Getting your Raised Bed Garden Soil Right, Part I
Growing in raised beds can be really rewarding. A common question that arises for people interested in growing in a raised bed for the first time is “what type of soil and soil amendments do I put in it?”
You want to make sure your garden soil has enough nutrients in it to sustain your crops throughout the growing season, that it isn’t too acidic or too alkaline, and that you have good drainage and soil density. Figuring out how much soil to put in your bed is also important (we will cover how to do those calculations in Part II of this Blog. Stay tuned!)
First, let’s talk a bit about what soil does. Soil can be a wondrous web of life, full of complex inter-dependencies and processes. We know that in a teaspoon of healthy soil lies billions of lifeforms. We rely on our soil to provide our crops with nutrition. To feed our plants, we need to feed the soil.
Our plants rely on many nutrients and minerals in the soil, but the ones most often talked about are the primary nutrients, Nitrogen (N), Phosphorus (P), and Potassium (K) = (N-P-K), whose ratios you will see in that order on soil & fertilizer bags at the store (i.e. if you see 5-5-5 on the side of your compost bag, those numbers are the percent amounts of each nutrient. An NPK value of 5-5-5 means that the fertilizer contains 5% nitrogen, 5% phosphorus and 5% potassium.)
- Nitrogen provides growth and leaf-greening.
- Phosphorus supports plants as they flower and fruit.
- Potassium supports healthy root system development which is important when plants may face drought or disease.
- Trace minerals and micronutrients found in kelp meal and worm castings and other organic soil amendments will provide additional nutrition and soil conditioning to your garden, resulting in more nutrient dense food, which means TASTIER food.
The higher the nutrient density in your food, the sweeter and more flavourful it will be! This is one of the reasons why it is so easy to tell if you are eating a garden carrot or tomato vs a grocery store carrot or tomato.
It is good to remember that you are feeding your soil, not your plants. Your plants will take what they need from the soil, when they need it. When you do a soil test- if your results show that your soil is low in Phosphorous, then you would add a fertilizer that is higher in Phosphorous. If your results indicate a lack of Nitrogen, then you would add more Nitrogen. Each vegetable needs its own specific levels of N-P-K, but we must trust that they will take what they need when needed. As long as there are adequate levels of NPK in your soil, you should be just fine. You can purchase home Soil Test Kits that test for Primary Nutrients and pH from most garden centres.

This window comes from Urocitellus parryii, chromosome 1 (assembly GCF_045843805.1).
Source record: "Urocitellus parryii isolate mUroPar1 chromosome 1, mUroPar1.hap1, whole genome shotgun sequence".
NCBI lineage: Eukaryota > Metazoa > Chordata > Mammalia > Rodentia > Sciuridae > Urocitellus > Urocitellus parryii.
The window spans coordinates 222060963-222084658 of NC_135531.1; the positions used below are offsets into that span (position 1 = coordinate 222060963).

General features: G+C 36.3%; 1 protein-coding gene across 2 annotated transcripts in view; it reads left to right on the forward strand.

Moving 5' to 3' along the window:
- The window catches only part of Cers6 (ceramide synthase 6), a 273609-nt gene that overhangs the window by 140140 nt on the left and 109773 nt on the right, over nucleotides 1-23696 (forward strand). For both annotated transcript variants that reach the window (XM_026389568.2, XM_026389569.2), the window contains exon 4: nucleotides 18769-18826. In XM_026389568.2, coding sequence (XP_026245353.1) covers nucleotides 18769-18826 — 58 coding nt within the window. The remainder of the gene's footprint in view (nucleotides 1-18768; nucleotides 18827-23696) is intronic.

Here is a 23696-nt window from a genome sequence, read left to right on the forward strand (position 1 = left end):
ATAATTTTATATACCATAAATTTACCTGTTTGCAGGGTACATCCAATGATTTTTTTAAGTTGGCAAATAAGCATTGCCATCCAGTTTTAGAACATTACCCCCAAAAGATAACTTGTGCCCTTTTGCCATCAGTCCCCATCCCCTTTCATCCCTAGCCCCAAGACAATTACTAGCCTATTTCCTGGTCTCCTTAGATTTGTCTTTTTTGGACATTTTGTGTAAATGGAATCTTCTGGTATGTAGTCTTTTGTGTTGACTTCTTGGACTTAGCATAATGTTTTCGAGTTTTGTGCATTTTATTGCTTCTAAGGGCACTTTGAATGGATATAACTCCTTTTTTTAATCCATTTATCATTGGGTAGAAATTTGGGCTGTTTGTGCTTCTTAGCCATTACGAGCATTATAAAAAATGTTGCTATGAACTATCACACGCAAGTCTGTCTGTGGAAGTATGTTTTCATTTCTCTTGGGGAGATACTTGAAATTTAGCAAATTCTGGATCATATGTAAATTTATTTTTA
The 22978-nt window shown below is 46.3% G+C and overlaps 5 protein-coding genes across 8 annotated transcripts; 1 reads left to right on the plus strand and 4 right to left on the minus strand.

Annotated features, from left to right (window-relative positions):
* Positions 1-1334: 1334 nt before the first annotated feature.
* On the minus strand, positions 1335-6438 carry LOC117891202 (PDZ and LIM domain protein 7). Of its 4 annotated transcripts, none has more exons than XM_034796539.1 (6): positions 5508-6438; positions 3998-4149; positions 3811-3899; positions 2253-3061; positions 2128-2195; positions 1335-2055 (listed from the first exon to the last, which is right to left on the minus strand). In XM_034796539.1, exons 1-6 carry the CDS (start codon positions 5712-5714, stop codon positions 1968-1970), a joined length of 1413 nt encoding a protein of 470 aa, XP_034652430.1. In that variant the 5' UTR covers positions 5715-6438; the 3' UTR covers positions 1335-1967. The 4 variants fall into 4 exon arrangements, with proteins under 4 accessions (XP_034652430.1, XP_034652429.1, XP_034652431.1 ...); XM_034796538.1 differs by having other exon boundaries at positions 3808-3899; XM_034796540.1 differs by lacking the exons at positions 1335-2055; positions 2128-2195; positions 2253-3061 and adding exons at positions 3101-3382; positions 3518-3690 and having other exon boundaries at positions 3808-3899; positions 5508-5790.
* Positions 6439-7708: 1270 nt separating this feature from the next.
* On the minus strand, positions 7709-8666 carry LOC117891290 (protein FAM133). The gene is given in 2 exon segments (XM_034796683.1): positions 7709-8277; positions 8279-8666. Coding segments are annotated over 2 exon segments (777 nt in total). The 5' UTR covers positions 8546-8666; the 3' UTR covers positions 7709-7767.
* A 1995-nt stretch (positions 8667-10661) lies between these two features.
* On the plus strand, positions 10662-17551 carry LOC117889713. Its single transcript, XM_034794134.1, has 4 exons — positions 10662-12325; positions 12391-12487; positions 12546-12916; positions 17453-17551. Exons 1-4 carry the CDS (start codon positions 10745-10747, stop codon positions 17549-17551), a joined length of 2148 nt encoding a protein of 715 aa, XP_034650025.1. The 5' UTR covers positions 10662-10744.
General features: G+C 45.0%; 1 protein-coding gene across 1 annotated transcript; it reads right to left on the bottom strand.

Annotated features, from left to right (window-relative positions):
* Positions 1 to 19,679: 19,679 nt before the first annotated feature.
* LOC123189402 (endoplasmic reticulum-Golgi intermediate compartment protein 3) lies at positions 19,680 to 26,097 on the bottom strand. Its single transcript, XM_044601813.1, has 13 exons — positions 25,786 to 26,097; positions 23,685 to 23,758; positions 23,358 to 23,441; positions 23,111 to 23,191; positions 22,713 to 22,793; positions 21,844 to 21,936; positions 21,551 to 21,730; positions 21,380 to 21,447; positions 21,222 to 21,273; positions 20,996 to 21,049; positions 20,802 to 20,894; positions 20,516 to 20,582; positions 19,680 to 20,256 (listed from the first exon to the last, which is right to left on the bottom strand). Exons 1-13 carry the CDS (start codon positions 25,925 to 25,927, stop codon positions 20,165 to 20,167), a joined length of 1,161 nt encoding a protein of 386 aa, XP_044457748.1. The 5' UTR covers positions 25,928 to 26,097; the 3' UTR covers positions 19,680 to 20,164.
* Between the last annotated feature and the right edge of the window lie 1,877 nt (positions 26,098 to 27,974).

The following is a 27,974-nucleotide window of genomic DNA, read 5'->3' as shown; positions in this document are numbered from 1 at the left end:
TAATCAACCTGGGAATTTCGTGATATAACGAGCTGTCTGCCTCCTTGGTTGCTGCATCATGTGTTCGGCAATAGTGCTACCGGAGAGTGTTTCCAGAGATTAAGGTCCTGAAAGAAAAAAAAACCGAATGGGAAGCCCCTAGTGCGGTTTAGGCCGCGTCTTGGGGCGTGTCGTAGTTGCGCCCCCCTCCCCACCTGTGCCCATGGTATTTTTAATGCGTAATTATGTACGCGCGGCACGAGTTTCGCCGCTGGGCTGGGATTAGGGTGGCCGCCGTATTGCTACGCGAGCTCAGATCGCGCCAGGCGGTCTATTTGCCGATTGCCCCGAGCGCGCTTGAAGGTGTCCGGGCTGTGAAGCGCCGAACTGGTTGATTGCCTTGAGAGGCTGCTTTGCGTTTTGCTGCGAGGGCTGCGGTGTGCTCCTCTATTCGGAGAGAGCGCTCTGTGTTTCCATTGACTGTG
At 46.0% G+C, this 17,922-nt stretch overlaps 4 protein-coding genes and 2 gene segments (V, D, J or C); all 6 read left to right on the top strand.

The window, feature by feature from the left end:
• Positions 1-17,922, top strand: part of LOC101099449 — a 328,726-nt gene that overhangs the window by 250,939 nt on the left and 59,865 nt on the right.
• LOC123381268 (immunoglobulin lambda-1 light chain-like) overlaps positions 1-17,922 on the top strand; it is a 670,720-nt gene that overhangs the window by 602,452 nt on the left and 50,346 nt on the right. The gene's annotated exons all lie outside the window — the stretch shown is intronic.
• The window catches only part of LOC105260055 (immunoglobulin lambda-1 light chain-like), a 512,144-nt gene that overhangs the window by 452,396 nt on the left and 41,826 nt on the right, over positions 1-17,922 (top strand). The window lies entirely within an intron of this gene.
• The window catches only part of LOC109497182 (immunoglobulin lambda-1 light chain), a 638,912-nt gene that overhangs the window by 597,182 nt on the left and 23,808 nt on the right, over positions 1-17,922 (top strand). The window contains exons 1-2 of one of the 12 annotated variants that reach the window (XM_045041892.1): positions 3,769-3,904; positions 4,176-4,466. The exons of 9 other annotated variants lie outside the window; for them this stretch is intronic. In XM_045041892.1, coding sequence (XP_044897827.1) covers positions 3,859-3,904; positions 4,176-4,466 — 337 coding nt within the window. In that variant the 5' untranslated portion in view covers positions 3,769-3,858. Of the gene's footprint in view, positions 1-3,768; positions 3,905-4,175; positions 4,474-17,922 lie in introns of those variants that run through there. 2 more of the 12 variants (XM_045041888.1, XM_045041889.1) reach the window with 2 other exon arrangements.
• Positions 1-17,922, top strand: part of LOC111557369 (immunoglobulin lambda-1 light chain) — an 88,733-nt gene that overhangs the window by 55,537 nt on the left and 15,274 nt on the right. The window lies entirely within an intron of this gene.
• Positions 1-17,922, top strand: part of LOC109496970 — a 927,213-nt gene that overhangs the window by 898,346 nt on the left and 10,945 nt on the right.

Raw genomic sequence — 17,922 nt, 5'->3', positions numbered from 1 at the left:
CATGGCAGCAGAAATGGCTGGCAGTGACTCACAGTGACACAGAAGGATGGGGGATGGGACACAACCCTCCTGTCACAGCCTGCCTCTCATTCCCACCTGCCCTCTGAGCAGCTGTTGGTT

When it comes to the pH of your soil, it is important to understand what’s going on as the pH can affect what nutrients will be available to your plants.
- The pH scale ranges 0-14, where a pH of 7 is neutral, lower is acidic and higher is alkaline.
- A good pH range for garden vegetables is around 6.1-6.9. Check out this super informative article on soil pH and how to raise or lower it naturally. Changing the pH of Your Soil | Home & Garden Information Center (clemson.edu)
Your soil's density will affect drainage & water retention. Heavy clay soil is often too compact for the delicate roots of several plants, and sandy soil will be so loose that it will not hold on to moisture very well. Topsoil, the top 2-8 inches of soil, contains the highest concentration of organic matter and nutrients and is a desirable consistency for the base of your raised bed.
Read the upcoming Part II of this blog post to learn how to calculate how much soil to put in your raised bed, and some helpful top soil to compost to peatmoss ratios to consider! What do you put in your raised bed or growing pots?? Let us know in the comments below!